Before the abolishment of the fees, shipping agents were charging the delivery order fees of USD 38 plus 18 percent Value Added Tax (VAT) upon issuance of shipping documents to the consignee.
Speaking to The Guardian on Monday, the Tanzania Shipping Agents Association (TASAA) Executive Secretary, Abel Uronu appealed to the Ministry of Works, Transport and Communication to reinstate the charges.
He said that apart from government losing various taxes obtained from delivery orders, shipping agents will not be able to pay for ship agency administration costs and thus incur losses of direct and indirect jobs.
Some of the taxes the government was obtaining through DO fees include a 0.3 percent levy that is paid directly to the regulator—Tanzania Shipping Agencies Corporation (TASAC), city levy (0.3 percent), maritime education levy (0.3 percent) and the 18 percent VAT equivalent to US $ 7 for each local delivery order issued.
A single agent may have a minimum of up to 100 DOs issued per year, he stated.
“The government action will result into drastic drop of corporate tax,” he said, pointing out that the government received corporate tax of 2bn/- from 15 members of TASAA in 2018. The removal of DO charges will lead to the majority shipping agents failing to survive, he emphasized.
Delivery order is a working document used in cargo release and cargo clearance operations by the Tanzania Revenue Authority (TRA) and Inland Container Depots (ICDs). DOs help port officials to easily identify cargos and deliver them to the right owner.
Uronu elaborated that while some other countries are charging DO fees per container, TASAA was charging its members US $ 38 regardless of the number of containers in the document.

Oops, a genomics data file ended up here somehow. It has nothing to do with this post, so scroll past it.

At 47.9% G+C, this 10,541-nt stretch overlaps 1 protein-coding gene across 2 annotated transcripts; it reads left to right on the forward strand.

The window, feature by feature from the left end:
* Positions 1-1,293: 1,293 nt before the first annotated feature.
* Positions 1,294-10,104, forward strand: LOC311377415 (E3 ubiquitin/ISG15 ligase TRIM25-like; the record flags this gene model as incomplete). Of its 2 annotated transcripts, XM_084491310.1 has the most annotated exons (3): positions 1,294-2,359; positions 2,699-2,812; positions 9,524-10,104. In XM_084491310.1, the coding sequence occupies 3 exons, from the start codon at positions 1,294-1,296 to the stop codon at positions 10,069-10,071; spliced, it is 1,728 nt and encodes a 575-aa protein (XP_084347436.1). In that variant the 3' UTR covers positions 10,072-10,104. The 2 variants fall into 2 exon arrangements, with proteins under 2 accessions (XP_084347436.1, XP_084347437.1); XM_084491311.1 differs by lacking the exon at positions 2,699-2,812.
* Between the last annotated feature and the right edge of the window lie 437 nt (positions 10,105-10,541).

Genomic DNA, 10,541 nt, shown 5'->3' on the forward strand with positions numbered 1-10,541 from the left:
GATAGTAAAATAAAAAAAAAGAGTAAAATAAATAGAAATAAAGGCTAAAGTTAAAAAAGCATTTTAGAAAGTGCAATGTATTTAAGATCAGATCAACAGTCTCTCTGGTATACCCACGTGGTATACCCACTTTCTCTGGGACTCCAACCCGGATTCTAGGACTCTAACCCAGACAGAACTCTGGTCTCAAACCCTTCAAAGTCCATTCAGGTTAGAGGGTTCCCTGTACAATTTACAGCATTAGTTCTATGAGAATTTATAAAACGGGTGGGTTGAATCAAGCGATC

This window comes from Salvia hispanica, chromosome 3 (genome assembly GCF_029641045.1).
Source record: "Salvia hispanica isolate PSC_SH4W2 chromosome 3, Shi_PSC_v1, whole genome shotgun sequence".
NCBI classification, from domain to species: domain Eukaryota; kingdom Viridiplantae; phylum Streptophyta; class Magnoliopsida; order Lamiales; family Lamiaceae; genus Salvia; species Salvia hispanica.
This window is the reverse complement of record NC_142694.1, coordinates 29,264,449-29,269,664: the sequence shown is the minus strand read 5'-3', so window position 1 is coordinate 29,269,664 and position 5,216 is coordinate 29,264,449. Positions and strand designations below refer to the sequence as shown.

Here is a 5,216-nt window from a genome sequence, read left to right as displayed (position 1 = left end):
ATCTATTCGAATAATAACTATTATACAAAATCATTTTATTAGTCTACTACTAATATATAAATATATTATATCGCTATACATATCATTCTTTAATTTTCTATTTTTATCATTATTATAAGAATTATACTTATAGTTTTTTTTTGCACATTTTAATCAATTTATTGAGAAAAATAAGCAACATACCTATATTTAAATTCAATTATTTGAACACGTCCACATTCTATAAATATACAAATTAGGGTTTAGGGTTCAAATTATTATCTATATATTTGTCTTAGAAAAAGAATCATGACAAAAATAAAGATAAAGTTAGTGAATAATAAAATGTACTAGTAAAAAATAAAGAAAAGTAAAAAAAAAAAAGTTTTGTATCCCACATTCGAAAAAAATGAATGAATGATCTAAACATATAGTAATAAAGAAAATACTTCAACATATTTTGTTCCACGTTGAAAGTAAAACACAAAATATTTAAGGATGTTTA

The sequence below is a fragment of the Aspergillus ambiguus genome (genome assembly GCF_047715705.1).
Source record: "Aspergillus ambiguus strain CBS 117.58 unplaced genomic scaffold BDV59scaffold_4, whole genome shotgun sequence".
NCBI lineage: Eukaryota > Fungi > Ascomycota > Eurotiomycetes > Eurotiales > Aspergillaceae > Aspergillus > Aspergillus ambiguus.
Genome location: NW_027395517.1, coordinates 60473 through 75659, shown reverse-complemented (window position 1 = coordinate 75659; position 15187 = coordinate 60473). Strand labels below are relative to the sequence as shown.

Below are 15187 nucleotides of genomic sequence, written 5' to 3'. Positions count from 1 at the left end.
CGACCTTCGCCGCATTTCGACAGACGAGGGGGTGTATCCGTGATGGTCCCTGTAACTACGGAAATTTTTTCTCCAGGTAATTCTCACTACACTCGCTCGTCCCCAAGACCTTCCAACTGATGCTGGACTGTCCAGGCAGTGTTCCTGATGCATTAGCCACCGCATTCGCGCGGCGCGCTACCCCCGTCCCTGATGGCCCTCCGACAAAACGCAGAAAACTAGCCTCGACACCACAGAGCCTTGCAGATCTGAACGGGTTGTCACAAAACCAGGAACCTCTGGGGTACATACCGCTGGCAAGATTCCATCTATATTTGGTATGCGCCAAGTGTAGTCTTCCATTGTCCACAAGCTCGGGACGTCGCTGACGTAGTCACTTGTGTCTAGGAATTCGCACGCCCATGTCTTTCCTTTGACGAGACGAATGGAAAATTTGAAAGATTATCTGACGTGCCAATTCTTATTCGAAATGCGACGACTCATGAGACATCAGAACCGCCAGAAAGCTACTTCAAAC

Tanzanian consignees pay the lowest DO fees compared other countries in the East African region and the wider sub-Saharan zone, with Kenya pegging the fees at $ 70, Mozambique $ 105) Ivory Coast $ 75, Sudan $ 75, Mauritius $ 78, Gabon $ 45, South Africa $ 43 and Djibouti $ 39.33, he pointed out.
Reasons to why delivery order fees should be restored include the fact that the document helps to reduce fraud since it identifies the customs agents, transfers the legal liability from the shipping line to the rightful owner of goods and safeguards the interest of financial institutions, he argued.
“Without DOs the risk of loss of containers will be high resulting into increased claims thus making the port more expensive,” he declared, calling upon the regulator to rethink the decision as the removal of delivery order charges will lead into shipping agents incorporating it in freight rates.
TASAA has already appealed to the ministry requesting for repeal of the order which become effective on May 27th. He said the association has also filed a complaint to TASAC so that it revokes its order, issued by the Board of Directors.
In its published order to shipping agents, signed by TASAC Director General Emmanuel Ndomba and Acting Board Chairman Eng Japhet Maselle, the regulator said that it arrived at the decision after considering stakeholders’ deliberations during a consultative meeting held in January last year.
TASAC noted that DOs were issued by agents for their own convenience and that it should not be a source of revenue. The regulator affirmed that shipping agents have statutory sources of revenue as provided in the Shipping Agencies Regulations of 2018.
The TASAC board observed that DOs were issued by carrier to facilitate completion of carriage contract which was entered earlier between the carrier and the shipper.
Release of import cargo should be done on the basis of the original bill of lading, the board further directed.
Late last month the government through TASAC issued an order on the abolishment of the delivery order fee with immediate effect.
In 2010, the former regulator— the Surface and Marine Transport Regulatory Authority (SUMATRA) listed DO fee as permitted local shipping charges. Sumatra approved bill of lading fees, DO fee and amendment fee permitting local shipping charges.